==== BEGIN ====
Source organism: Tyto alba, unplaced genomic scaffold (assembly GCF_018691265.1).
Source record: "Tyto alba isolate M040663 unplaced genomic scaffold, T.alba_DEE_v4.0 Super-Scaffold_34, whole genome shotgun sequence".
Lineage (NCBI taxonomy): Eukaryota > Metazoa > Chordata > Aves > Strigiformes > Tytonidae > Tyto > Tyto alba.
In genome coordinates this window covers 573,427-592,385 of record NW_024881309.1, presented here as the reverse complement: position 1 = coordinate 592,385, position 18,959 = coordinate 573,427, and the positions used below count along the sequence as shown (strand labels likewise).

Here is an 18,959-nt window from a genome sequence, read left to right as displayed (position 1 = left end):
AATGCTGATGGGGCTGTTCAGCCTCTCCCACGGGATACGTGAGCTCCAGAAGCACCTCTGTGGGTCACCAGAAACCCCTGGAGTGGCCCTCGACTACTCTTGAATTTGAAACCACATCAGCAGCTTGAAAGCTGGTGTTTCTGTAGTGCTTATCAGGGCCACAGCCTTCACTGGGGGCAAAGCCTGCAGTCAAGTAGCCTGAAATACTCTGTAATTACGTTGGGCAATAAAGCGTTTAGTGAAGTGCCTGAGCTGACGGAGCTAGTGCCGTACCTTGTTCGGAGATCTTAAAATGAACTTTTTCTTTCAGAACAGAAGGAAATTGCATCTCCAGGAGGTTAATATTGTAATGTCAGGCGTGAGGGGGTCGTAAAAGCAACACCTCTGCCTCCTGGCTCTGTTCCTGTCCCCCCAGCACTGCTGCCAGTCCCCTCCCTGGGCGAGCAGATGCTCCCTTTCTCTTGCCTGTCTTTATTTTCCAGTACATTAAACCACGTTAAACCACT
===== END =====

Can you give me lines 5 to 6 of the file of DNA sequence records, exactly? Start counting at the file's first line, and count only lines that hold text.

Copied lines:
Here is an 18,959-nt window from a genome sequence, read left to right as displayed (position 1 = left end):
AATGCTGATGGGGCTGTTCAGCCTCTCCCACGGGATACGTGAGCTCCAGAAGCACCTCTGTGGGTCACCAGAAACCCCTGGAGTGGCCCTCGACTACTCTTGAATTTGAAACCACATCAGCAGCTTGAAAGCTGGTGTTTCTGTAGTGCTTATCAGGGCCACAGCCTTCACTGGGGGCAAAGCCTGCAGTCAAGTAGCCTGAAATACTCTGTAATTACGTTGGGCAATAAAGCGTTTAGTGAAGTGCCTGAGCTGACGGAGCTAGTGCCGTACCTTGTTCGGAGATCTTAAAATGAACTTTTTCTTTCAGAACAGAAGGAAATTGCATCTCCAGGAGGTTAATATTGTAATGTCAGGCGTGAGGGGGTCGTAAAAGCAACACCTCTGCCTCCTGGCTCTGTTCCTGTCCCCCCAGCACTGCTGCCAGTCCCCTCCCTGGGCGAGCAGATGCTCCCTTTCTCTTGCCTGTCTTTATTTTCCAGTACATTAAACCACGTTAAACCACT